We reviewed the literature on factors potentially affecting the population status of American black ducks (Anas rupribes). Our review suggests that there is some support for the influence of 4 major, continental-scope factors in limiting or regulating black duck populations: 1) loss in the quantity or quality of breeding habitats; 2) loss in the quantity or quality of wintering habitats; 3) harvest, and 4) interactions (competition, hybridization) with mallards (Anas platyrhychos) during the breeding and/or wintering periods.
These factors were used as the basis of an annual life cycle model in which reproduction rates and survival rates were modeled as functions of the above factors, with parameters of the model describing the strength of these relationships. Variation in the model parameter values allows for consideration of scientific uncertainty as to the degree each of these factors may be contributing to declines in black duck populations, and thus allows for the investigation of the possible effects of management (e.g., habitat improvement, harvest reductions) under different assumptions.
We then used available, historical data on black duck populations (abundance, annual reproduction rates, and survival rates) and possible driving factors (trends in breeding and wintering habitats, harvest rates, and abundance of mallards) to estimate model parameters. Our estimated reproduction submodel included parameters describing negative density feedback of black ducks, positive influence of breeding habitat, and negative influence of mallard densities; our survival submodel included terms for positive influence of winter habitat on reproduction rates, and negative influences of black duck density (i.e., compensation to harvest mortality). Individual models within each group (reproduction, survival) involved various combinations of these factors, and each was given an information theoretic weight for use in subsequent prediction. The reproduction model with highest AIC weight (0.70) predicted black duck age ratios increasing as a function of decreasing mallard abundance and increasing acreage of breeding habitat; all models considered involved negative density dependence for black ducks. The survival model with highest AIC weight (0.51) predicted nonharvest survival increasing as a function of increasing acreage of wintering habitat and decreasing harvest rates (additive mortality); models involving compensatory mortality effects received ≈0.12 total weight, vs. 0.88 for additive models.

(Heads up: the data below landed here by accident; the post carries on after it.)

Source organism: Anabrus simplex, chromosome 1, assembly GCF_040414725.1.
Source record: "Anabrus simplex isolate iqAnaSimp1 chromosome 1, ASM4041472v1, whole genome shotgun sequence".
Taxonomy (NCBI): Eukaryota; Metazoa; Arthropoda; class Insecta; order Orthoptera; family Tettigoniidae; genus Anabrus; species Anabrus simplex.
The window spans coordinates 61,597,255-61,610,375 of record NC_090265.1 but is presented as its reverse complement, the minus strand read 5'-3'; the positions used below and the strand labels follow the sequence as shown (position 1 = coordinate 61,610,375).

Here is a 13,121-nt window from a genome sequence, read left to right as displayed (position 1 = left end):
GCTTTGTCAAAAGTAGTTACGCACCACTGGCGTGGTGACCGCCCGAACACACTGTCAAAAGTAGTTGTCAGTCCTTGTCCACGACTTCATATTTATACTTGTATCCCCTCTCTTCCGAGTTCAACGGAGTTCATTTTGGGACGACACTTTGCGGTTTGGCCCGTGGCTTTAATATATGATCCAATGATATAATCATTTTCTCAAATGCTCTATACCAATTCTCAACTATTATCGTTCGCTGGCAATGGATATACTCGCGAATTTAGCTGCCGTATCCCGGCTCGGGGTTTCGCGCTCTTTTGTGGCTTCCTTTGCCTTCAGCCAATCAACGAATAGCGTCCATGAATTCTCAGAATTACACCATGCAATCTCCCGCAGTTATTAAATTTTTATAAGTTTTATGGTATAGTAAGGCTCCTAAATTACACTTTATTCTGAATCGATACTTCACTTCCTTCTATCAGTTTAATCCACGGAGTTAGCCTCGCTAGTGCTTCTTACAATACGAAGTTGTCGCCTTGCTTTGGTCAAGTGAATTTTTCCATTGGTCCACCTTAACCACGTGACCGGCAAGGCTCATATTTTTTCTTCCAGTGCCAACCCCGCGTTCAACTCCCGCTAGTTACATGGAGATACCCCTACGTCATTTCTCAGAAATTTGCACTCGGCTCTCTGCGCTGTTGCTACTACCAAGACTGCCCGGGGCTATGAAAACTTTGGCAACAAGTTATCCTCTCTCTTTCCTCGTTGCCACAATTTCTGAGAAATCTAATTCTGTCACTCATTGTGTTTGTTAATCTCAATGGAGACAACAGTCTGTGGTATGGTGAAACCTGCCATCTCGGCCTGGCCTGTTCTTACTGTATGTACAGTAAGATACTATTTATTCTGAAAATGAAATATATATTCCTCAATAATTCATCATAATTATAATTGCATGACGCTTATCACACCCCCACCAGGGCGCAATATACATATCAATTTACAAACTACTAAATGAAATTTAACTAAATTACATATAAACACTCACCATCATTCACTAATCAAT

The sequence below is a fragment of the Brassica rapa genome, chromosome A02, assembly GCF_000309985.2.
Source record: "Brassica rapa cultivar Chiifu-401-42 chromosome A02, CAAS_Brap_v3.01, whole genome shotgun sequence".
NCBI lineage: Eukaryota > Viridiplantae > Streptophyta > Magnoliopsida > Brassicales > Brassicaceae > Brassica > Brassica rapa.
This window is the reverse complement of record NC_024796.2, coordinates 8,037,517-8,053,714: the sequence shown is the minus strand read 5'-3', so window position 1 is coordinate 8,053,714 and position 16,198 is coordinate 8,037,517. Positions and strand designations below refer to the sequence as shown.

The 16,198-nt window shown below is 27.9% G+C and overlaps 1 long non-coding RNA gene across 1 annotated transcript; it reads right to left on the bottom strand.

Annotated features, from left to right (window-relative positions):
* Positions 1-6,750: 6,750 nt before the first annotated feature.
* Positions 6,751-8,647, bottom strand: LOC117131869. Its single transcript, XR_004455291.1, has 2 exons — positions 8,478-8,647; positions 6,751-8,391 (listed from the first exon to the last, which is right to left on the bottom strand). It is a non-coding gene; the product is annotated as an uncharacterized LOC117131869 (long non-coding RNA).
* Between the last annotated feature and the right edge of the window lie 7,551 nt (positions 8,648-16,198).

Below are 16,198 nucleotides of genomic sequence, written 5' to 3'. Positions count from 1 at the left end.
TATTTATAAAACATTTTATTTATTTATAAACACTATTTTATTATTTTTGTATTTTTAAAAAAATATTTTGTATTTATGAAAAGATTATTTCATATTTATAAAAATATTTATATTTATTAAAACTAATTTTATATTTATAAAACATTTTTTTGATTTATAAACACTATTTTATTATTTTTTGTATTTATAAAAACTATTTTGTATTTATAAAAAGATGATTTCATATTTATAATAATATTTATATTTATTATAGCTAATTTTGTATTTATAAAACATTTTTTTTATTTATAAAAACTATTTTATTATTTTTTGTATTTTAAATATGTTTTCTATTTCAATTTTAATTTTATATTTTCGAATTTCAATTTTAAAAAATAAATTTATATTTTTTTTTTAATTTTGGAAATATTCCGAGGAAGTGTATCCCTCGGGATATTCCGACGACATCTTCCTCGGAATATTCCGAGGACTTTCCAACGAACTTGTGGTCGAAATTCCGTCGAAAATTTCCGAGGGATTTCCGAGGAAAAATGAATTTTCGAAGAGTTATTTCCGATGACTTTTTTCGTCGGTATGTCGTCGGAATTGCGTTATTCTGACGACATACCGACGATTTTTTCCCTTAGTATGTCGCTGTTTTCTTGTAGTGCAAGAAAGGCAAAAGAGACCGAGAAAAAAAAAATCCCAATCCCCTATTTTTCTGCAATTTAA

We used the combined model, together with our historical data set, to perform a series of 1-year population forecasts, similar to those that might be performed under adaptive management. Initial model forecasts over-predicted observed breeding populations by ≈25%. Least-squares calibration reduced the bias to ≈0.5% under prediction. After calibration, model-averaged predictions over the 16 alternative models (4 reproduction × 4 survival, weighted by AIC model weights) explained 67% of the variation in annual breeding population abundance for black ducks, suggesting that it might have utility as a predictive tool in adaptive management.
We investigated the effects of statistical uncertainty in parameter values on predicted population growth rates for the combined annual model, via sensitivity analyses. Parameter sensitivity varied in relation to the parameter values over the estimated confidence intervals, and in relation to harvest rates and mallard abundance. Forecasts of black duck abundance were extremely sensitive to variation in parameter values for the coefficients for breeding and wintering habitat effects. Model-averaged forecasts of black duck abundance were also sensitive to changes in harvest rate and mallard abundance, with rapid declines in black duck abundance predicted for a range of harvest rates and mallard abundance higher than current levels of either factor, but easily envisaged, particularly given current rates of growth for mallard populations.
Because of concerns about sensitivity to habitat coefficients, and particularly in light of deficiencies in the historical data used to estimate these parameters, we developed a simplified model that excludes habitat effects. We also developed alternative models involving a calibration adjustment for reproduction rates, survival rates, or neither. Calibration of survival rates performed best (AIC weight 0.59, % BIAS = -0.280, R2=0.679), with reproduction calibration somewhat inferior (AIC weight 0.41, % BIAS = -0.267, R2=0.672); models without calibration received virtually no AIC weight and were discarded. We recommend that the simplified model set (4 biological models × 2 alternative calibration factors) be retained as the best working set of alternative models for research and management.
Finally, we provide some preliminary guidance for the development of adaptive harvest management for black ducks, using our working set of models.